3 Ways To Turn Your Data Into Stories To Earn Authoritative Links

Looking for your next great content idea? Columnist Purna Virji suggests that the story you're looking for could be right under your nose.

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I love gardening. Or, more accurately, I love the literal fruits of my labor as the hard work of digging, tilling and sowing is rewarded with home-grown fruit, veggies and flowers. But every so often, I discover a surprise plant — lettuce that regrew from last year or a peach tree growing as a result of a carelessly tossed pit. (True story!)

Stumbling across hidden gems you didn’t know you had is always a delight, and this certainly rings true when it comes share-worthy content ideas for SEO.

When brainstorming, we’re always looking for new, big ideas for content — but we shouldn’t ignore the hidden seeds within data we already possess. If we know where to look and sow the seeds in the right way, this information can be pruned and shaped to result in effective link earning content.

Want to know what fruitful content is just waiting to grow from the data your company already collects? Read on.

1. Mine Sales Data For Compelling Insights  

Your sales data is full of trends and insights, making it a prime source for telling fascinating stories. Asking a few key questions to the sales team can allow us to extract some surprising purchase patterns by different segments, whether demographic, geographic or seasonal.

We can use these insights to weave together share-worthy facts, shed light on new trends, create something humorous or offer purchasing advice.

For example, a language learning company for whom I previously worked reviewed customer interests, sales data and population data by state. The team then created an eye-catching interactive infographic that showed second language popularity by each state. The data was both surprising and interesting, and as a result it got picked up by media including Fast Company.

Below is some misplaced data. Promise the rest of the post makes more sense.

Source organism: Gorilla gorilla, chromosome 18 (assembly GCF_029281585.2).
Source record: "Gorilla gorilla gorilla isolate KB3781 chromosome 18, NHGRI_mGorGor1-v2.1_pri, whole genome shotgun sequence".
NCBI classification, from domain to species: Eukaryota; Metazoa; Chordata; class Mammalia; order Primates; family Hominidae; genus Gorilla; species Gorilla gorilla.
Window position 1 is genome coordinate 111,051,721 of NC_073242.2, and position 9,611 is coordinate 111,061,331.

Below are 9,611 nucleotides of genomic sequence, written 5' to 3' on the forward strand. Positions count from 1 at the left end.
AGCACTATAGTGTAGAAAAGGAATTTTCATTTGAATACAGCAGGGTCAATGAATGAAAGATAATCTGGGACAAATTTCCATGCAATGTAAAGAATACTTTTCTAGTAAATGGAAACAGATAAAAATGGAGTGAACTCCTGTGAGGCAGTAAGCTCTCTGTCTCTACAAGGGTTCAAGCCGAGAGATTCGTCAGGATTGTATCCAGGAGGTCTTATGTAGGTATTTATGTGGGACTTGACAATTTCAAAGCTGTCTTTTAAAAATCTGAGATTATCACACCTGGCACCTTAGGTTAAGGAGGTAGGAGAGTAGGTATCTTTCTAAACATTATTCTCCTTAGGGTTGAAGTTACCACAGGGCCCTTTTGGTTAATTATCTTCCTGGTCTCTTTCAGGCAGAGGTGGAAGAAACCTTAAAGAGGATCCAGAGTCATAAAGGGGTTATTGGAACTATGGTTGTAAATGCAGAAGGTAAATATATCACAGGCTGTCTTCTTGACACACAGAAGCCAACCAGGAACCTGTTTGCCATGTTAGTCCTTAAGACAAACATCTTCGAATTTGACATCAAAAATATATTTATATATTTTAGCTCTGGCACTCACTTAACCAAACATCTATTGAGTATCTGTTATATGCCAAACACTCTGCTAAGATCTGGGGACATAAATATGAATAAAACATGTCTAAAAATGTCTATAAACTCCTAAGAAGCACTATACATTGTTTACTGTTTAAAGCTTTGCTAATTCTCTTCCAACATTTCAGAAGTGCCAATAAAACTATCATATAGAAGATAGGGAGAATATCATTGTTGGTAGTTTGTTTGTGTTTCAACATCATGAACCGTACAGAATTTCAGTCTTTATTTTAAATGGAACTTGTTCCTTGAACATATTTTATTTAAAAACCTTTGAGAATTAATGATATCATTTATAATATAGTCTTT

Infographic on language learning by state

On a similar note, the courier service FedEx (whom I’ve never worked for!) created a list of some of the oddest items they’ve had to ship and shared it with the world. It then secured coverage from Bloomberg Business. Curiosity-inducing content like this is highly shareable and was found right within their sales logs.


Get brainstorming: You don’t have to rely on the weird and wonderful for great content. Perhaps there are interesting insights by region or demographic that show variances in popularity? Or perhaps you can put together a list of the top ten most popular products of all time?

Alternatively, there could be trends emerging that show how certain products are rising and declining in demand. All of these concepts can be easily found by poking through your own sales numbers — and, best of all, they’re based on solid data.

2. Turn to Consumer Research To Share Interesting Patterns

Come across anything interesting while studying the purchase behaviors of your consumer groups? Then it’s likely others will find it interesting, too. Think of the popular television show Family Feud — it’s within our human nature to want to know what’s popular, how other people think, and what they buy.

You can take advantage of this data in two ways: you could look at data that your company has already compiled, or you can run customer surveys and create focused studies.

The shopping behavior of Millennials is a hot topic at the moment, and AutoTrader last year released the findings from their own study on how Millennials differ in their driving and car purchase behavior. It was an insightful piece, which they blogged about on their own site and which earned press pick-up from the likes of CNBC.

How millennials are reshaping car buying CNBC article screenshot


An example of a company actively polling its audience to produce new narratives is TripAdvisor. They sought the input of customers across 10 countries to learn how much they tended to work while on vacation and why they chose to do so.